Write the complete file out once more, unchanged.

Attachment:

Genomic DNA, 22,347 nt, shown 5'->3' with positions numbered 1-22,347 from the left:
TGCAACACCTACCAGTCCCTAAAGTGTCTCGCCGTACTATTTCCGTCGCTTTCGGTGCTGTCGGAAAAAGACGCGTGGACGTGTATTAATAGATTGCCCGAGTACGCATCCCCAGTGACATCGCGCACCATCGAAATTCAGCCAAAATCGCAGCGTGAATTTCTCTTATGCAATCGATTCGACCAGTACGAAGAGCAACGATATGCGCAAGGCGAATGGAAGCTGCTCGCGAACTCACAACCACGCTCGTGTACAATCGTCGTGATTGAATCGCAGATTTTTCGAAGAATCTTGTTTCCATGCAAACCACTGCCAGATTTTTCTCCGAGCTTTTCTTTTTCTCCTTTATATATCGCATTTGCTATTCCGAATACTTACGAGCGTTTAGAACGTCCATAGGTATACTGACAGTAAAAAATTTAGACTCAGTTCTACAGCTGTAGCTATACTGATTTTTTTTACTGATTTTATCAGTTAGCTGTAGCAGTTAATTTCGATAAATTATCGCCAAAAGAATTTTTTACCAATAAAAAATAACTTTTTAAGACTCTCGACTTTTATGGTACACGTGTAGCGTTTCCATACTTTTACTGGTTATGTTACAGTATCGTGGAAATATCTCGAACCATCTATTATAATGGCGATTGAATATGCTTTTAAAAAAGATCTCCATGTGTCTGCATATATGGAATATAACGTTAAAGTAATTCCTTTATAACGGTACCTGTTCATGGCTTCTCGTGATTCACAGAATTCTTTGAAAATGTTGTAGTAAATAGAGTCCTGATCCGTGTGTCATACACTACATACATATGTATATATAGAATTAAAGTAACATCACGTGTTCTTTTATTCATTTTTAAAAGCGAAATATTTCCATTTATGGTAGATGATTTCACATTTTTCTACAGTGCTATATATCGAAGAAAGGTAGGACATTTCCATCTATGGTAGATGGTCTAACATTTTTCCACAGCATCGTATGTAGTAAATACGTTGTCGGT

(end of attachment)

Genomic DNA, 22,347 nt, shown 5'->3' with positions numbered 1-22,347 from the left:
TGCAACACCTACCAGTCCCTAAAGTGTCTCGCCGTACTATTTCCGTCGCTTTCGGTGCTGTCGGAAAAAGACGCGTGGACGTGTATTAATAGATTGCCCGAGTACGCATCCCCAGTGACATCGCGCACCATCGAAATTCAGCCAAAATCGCAGCGTGAATTTCTCTTATGCAATCGATTCGACCAGTACGAAGAGCAACGATATGCGCAAGGCGAATGGAAGCTGCTCGCGAACTCACAACCACGCTCGTGTACAATCGTCGTGATTGAATCGCAGATTTTTCGAAGAATCTTGTTTCCATGCAAACCACTGCCAGATTTTTCTCCGAGCTTTTCTTTTTCTCCTTTATATATCGCATTTGCTATTCCGAATACTTACGAGCGTTTAGAACGTCCATAGGTATACTGACAGTAAAAAATTTAGACTCAGTTCTACAGCTGTAGCTATACTGATTTTTTTTACTGATTTTATCAGTTAGCTGTAGCAGTTAATTTCGATAAATTATCGCCAAAAGAATTTTTTACCAATAAAAAATAACTTTTTAAGACTCTCGACTTTTATGGTACACGTGTAGCGTTTCCATACTTTTACTGGTTATGTTACAGTATCGTGGAAATATCTCGAACCATCTATTATAATGGCGATTGAATATGCTTTTAAAAAAGATCTCCATGTGTCTGCATATATGGAATATAACGTTAAAGTAATTCCTTTATAACGGTACCTGTTCATGGCTTCTCGTGATTCACAGAATTCTTTGAAAATGTTGTAGTAAATAGAGTCCTGATCCGTGTGTCATACACTACATACATATGTATATATAGAATTAAAGTAACATCACGTGTTCTTTTATTCATTTTTAAAAGCGAAATATTTCCATTTATGGTAGATGATTTCACATTTTTCTACAGTGCTATATATCGAAGAAAGGTAGGACATTTCCATCTATGGTAGATGGTCTAACATTTTTCCACAGCATCGTATGTAGTAAATACGTTGTCGGT